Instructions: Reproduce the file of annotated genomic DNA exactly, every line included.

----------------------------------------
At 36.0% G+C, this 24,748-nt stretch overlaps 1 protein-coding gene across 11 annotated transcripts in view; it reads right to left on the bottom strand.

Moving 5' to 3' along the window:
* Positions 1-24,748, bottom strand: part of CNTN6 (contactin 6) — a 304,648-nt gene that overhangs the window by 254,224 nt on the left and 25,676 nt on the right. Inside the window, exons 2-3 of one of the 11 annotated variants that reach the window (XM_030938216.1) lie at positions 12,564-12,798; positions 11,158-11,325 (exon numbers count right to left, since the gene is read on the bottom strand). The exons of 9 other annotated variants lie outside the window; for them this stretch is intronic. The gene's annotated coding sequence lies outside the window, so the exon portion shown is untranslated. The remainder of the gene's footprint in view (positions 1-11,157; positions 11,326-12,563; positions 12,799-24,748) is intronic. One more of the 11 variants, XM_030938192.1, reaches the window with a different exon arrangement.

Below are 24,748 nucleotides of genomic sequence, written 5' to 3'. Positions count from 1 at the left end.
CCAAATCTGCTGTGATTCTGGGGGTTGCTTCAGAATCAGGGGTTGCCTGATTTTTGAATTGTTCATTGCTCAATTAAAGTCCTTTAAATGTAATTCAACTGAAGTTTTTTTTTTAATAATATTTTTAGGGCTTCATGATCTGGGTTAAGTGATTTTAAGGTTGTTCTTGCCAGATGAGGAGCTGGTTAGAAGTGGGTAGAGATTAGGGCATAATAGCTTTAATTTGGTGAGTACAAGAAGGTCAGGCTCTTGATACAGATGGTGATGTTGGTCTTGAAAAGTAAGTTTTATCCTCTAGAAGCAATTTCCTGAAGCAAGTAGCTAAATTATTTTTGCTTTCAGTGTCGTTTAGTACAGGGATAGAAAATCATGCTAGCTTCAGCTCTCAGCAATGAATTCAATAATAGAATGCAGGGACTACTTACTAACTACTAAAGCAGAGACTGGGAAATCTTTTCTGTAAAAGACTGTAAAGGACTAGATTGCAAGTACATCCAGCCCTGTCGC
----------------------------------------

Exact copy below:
At 36.0% G+C, this 24,748-nt stretch overlaps 1 protein-coding gene across 11 annotated transcripts in view; it reads right to left on the bottom strand.

Moving 5' to 3' along the window:
* Positions 1-24,748, bottom strand: part of CNTN6 (contactin 6) — a 304,648-nt gene that overhangs the window by 254,224 nt on the left and 25,676 nt on the right. Inside the window, exons 2-3 of one of the 11 annotated variants that reach the window (XM_030938216.1) lie at positions 12,564-12,798; positions 11,158-11,325 (exon numbers count right to left, since the gene is read on the bottom strand). The exons of 9 other annotated variants lie outside the window; for them this stretch is intronic. The gene's annotated coding sequence lies outside the window, so the exon portion shown is untranslated. The remainder of the gene's footprint in view (positions 1-11,157; positions 11,326-12,563; positions 12,799-24,748) is intronic. One more of the 11 variants, XM_030938192.1, reaches the window with a different exon arrangement.

Below are 24,748 nucleotides of genomic sequence, written 5' to 3'. Positions count from 1 at the left end.
CCAAATCTGCTGTGATTCTGGGGGTTGCTTCAGAATCAGGGGTTGCCTGATTTTTGAATTGTTCATTGCTCAATTAAAGTCCTTTAAATGTAATTCAACTGAAGTTTTTTTTTTAATAATATTTTTAGGGCTTCATGATCTGGGTTAAGTGATTTTAAGGTTGTTCTTGCCAGATGAGGAGCTGGTTAGAAGTGGGTAGAGATTAGGGCATAATAGCTTTAATTTGGTGAGTACAAGAAGGTCAGGCTCTTGATACAGATGGTGATGTTGGTCTTGAAAAGTAAGTTTTATCCTCTAGAAGCAATTTCCTGAAGCAAGTAGCTAAATTATTTTTGCTTTCAGTGTCGTTTAGTACAGGGATAGAAAATCATGCTAGCTTCAGCTCTCAGCAATGAATTCAATAATAGAATGCAGGGACTACTTACTAACTACTAAAGCAGAGACTGGGAAATCTTTTCTGTAAAAGACTGTAAAGGACTAGATTGCAAGTACATCCAGCCCTGTCGC